I’ve also seen what happens when people simply forget that they are riding in a road that has vehicles and literally ride way out in the lane so drivers have to go around them and these are not really pro bike riders and it WAS on a residential street in N. Seattle, in the Greenwood area.

      While I have no objections to those who DO ride their bikes, but please, be realistic here. If you don’t follow the rules and have respect for the automobile, then you are bound to get hurt or severely maimed or worse by your arrogance so lay off on the guilt and let us exist peacefully and the reverse is true of those of us who drive.

      I walk all all over when I don’t have to drive or take a bus but by the same token, drivers of cars should be aware of pedestrians and cyclists as well as the other way around. This IS a two way street.

      As for the ads, I don’t think they were well thought out and play on old, broken stereotypes to sell what is at the time a has been vehicle (the bus and selling a Cavalier, long after it’s been on the vine to rot).

  • avatar
    Dynamic88

    The bus ad is valid, up to a point. The bus is mainly filled with creeps, wierdos, winos, etc. Most US cities have poor bus service. It takes up a lot of your time to go by bus and you better not have to travel “after hours”.

    Even so, I suspect most bus riders who ride out of economic necessity would be better candidates for a used car, rather than a new one.

    To me it looks like the woman in the bike ad wants to get into the guy’s lycra shorts.

  • avatar
    aspade

    Some day, somewhere, just once, I’d like to see a company find the balls to say no to the professionally thin skinned for a change.

    It’s just an ad. Yeah it failed at being funny. Not like the other five hundred you’re barraged with every day don’t fail just as hard.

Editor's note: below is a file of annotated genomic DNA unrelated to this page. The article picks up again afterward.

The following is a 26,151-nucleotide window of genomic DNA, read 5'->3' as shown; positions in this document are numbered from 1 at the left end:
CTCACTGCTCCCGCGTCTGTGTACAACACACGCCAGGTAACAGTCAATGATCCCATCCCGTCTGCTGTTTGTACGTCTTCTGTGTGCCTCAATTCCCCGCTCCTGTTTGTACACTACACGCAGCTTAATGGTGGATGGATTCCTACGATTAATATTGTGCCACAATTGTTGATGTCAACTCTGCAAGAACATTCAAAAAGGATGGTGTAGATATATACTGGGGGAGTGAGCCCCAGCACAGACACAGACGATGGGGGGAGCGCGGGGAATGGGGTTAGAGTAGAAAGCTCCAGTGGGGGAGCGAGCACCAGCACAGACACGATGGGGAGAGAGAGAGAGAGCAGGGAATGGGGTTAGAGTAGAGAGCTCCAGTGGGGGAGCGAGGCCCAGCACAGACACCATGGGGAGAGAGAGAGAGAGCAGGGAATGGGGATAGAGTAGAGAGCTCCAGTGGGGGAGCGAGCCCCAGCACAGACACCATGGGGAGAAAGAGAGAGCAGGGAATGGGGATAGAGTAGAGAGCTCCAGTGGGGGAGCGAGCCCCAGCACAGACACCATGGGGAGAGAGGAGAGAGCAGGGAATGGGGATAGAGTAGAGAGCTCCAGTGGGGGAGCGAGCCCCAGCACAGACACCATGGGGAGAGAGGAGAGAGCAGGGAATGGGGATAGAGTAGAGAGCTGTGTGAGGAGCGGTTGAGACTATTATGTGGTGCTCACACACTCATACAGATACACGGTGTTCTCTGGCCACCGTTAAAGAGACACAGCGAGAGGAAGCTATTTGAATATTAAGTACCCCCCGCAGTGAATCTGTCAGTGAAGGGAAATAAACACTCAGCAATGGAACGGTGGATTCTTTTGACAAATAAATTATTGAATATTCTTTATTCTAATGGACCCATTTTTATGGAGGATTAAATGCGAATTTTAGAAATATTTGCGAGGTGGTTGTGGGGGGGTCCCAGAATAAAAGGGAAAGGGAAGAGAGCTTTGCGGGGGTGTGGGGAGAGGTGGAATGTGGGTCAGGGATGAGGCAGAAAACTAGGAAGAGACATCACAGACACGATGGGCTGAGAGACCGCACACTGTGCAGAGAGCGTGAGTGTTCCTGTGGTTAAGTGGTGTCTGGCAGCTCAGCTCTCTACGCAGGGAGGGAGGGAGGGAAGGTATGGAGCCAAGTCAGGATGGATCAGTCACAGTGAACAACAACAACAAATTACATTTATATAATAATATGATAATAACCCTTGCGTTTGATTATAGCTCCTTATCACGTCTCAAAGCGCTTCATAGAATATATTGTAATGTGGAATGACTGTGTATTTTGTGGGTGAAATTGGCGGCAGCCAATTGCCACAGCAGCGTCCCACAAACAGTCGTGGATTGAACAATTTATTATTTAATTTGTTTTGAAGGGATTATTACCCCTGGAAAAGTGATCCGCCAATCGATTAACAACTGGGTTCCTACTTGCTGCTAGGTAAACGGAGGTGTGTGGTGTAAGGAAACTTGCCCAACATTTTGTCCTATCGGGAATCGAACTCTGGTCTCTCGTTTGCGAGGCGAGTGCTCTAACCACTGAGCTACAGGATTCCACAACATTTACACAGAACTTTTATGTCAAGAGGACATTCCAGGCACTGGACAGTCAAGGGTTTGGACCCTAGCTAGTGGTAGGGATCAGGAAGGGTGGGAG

Bikers don’t need a corporate apology. They need to get over themselves.

    Bunch of spandex covered fruitcakes who think they’re Lance Armstrong while obstructing the road.

    • 0 avatar
      Acubra

      +100500!

    • 0 avatar
      Amendment X

      Screw the hipsters.

      Pull the ad? Bunch of PC nonsense.

    • 0 avatar

      Perhaps our frames of reference differ, but I had much more trouble with garden variety byciclists than with the dudes in reflective spandex. Who crosses the streets as they please, ignore STOP signs, run on the median, ride in bicycle lanes against the traffic? Not the spandex tribe!

      Spandex people become dangerous and violent when they gather into a mob. They call it “massive action” or something like that, but actually it simply is a rioting mob on bicycles. When that happens, only tear gas and water cannons are appropriate. But otherwise, I’d rather deal with spandexoids. They share the road when alone.

  • avatar
    Acubra

    The first one is really witty and stomps on all the right spots in the sensibility of the self-righteous brigade (which are never too shy to insult).
    Way too bad they’ve backtracked.

  • avatar
    APaGttH

    I’d just like to remind everyone that GMC sells a TON of buses to public transit, especially hybrid buses – and they’ll even toss in a bike rack for extra coin.

    Ducking now.

  • avatar
    Madroc

    Chevy: Better than not owning a car at all.

    Pretty compelling stuff.

    The point of this article isn’t that it offends (some) cyclists, or even that it fails generally. It’s that it shows that GM still doesn’t get it. In the eyes of the typical ‘millenial’, a typical cyclist is higher-status than the typical Chevy driver. Does that pickup come with a fake scrotum and a Urinating Calvin window cling, or are those sold separately? This ad does nothing to address that problem.

    • 0 avatar
      Educator(of teachers)Dan

      Chevy: Better than not owning a car at all.

      I coulda sworn that was the tagline for Citation advertising.

      • 0 avatar
        rpn453

        Funny you should mention that. My younger brother had a Citation in high school. It died crossing a bridge one day and was rear-ended while sitting with the flashers on. It never was a reliable car, and he’s never owned a car since. He walks and cycles. I wonder if that car killed his desire for the automobile!

      • 0 avatar
        Brunsworks

        Now, the Toyota Yaris “It’s a CAR!” campaign does pretty much exactly the same thing–except I’ve driven a Yaris, and I wound up buying its big brother, the Scion xB.

    • 0 avatar
      M.S. Smith

      “Chevy: Better than not owning a car at all.”

      You hit the nail on the head as to why this is a marketing disaster.

  • avatar
    Sinistermisterman